Way to the stars with optical tracking

The ability to position a telescope at a point in the sky with extreme accuracy is important to astronomers. Using exposed linear encoders is said to make it easy

Next year astronomers will rely on the accuracy of linear encoders for pinpointing and tracking heavenly bodies. Heidenhain LIDA 105C exposed linear encoders are being supplied to two 8m Gemini telescopes located on top of Mauna Kea, Hawaii, and Cerro Pachon, Chile, to provide the telescope with the ability to position itself at a point in the sky with extreme accuracy.

The object of Gemini – in which the UK has a 25% stake – is to provide observatories in both the northern and southern hemispheres from where astronomers can have access to a clear night sky. The installation of the Hawaiian telescope was completed late last year, with so-called `first light’ in December, while the chilean telescope, which is currently being erected at the TELAS/NFM factory in France, is scheduled for completion by the year 2000.

The system, which is considered a first as far as optical systems are concerned, uses a steel tape with a grating of 40mm as the measuring standard and can be used for measuring lengths up to 30m.

Tape encoders are the traditional method for applications such as telescopes, as they can be manufactured to any length. In addition, major advantages in place of the more conventional gear-driven incremental encoders are the elimination of any gear error and the fact they form a part of the structure.

For this application the optical system was selected, after extensive comparative testing, over the Inductosyn system, which uses an inductive head to scan an AC signal carried by a printed circuit track laid down as a type of continuous `hairpin’ waveform. The LIDA optical system is based on an incremental linear encoder with a 40mm grating deposited on an Aurodur steel tape. The tape is used in conjunction with a non-contact sliding optical head which generates Moire fringe patterns as it passed over the length of the graticule. An optical sensor then picks up the fringes as a signal and the spaces are electronically counted to determine the precise length of travel.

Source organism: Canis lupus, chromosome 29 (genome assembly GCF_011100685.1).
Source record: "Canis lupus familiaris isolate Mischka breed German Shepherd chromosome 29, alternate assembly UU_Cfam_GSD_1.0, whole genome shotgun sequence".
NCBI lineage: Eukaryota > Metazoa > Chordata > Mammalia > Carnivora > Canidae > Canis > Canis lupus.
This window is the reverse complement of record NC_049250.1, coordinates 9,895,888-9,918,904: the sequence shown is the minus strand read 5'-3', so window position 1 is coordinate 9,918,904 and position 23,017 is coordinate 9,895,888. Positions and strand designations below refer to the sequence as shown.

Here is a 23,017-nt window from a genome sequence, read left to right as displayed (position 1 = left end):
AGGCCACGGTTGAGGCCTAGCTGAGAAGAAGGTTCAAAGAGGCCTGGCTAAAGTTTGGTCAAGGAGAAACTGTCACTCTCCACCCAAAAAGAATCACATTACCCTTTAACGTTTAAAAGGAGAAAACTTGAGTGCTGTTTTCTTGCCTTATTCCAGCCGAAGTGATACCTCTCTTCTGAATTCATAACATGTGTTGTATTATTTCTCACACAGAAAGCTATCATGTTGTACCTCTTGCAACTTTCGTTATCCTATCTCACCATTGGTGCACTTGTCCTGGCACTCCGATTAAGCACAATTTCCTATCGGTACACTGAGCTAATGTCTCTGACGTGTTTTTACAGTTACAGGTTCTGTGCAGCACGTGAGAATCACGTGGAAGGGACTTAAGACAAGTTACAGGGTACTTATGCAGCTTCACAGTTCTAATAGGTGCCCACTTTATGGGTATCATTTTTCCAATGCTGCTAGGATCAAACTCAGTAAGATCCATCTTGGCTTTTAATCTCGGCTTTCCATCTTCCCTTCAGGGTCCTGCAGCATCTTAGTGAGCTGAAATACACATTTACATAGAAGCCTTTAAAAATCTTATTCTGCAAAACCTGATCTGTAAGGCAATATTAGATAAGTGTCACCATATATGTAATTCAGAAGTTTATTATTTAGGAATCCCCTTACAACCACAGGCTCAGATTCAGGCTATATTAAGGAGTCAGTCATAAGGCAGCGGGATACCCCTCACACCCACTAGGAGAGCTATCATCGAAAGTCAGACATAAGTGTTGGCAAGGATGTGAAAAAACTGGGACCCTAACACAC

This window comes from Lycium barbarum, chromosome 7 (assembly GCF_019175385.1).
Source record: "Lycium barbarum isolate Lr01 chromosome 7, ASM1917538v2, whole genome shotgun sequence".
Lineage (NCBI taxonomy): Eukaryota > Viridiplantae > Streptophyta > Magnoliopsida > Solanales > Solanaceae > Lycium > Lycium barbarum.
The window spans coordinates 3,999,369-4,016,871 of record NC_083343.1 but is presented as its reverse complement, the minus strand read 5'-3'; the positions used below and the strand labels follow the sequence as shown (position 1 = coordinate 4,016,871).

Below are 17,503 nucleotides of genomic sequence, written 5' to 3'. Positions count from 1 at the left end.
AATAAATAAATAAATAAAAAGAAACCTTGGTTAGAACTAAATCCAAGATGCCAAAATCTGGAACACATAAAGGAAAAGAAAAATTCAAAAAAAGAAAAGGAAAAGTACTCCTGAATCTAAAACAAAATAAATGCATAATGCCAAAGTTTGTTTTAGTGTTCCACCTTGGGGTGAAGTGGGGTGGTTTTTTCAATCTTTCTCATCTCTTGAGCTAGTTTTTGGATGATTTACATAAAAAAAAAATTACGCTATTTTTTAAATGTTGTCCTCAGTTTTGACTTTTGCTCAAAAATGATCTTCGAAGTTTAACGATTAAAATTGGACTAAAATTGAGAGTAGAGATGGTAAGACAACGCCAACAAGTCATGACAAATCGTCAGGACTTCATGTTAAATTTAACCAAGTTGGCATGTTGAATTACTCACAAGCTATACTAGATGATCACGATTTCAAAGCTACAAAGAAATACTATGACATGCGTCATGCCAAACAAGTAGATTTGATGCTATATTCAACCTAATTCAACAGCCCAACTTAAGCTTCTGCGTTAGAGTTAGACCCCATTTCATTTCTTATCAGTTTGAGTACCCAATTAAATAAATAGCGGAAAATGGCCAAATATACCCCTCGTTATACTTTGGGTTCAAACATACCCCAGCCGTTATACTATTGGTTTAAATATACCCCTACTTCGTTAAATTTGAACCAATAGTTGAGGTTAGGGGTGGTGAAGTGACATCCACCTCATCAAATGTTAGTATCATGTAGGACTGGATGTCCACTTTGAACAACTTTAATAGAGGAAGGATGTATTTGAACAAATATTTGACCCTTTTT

Before the trials Inductosyn was deemed to be superior by virtue of its resistance to contamination from dust and grease. In the meantime Heidenhain had developed the head optics to provide a multi-facet, or single field, window. This effectively allowed the head to scan four points on the track at one time and as the system is able to average out several fringe patterns, this minimises any problem of contamination.

An additional advantage for the optical system was that the production process enabled the 30m azimuth to be produced in a single length, the alternative system,which is a step and repeat process, produced two 15m lengths, necessitating two joints. The simpler trace on the LIDA tape, it is claimed, makes it easier to match the pattern at any join line to an accuracy of 1mm, which is essential for the purposes of the telescope.

The Gemini telescope located at Cerro Pachon, Chile, is being built in France at the TELAS/NFM factory. It is scheduled for completion by the year 2000. The optical based LIDA 105C exposed linear encoding system was selected for use on the telescope’s mount control systems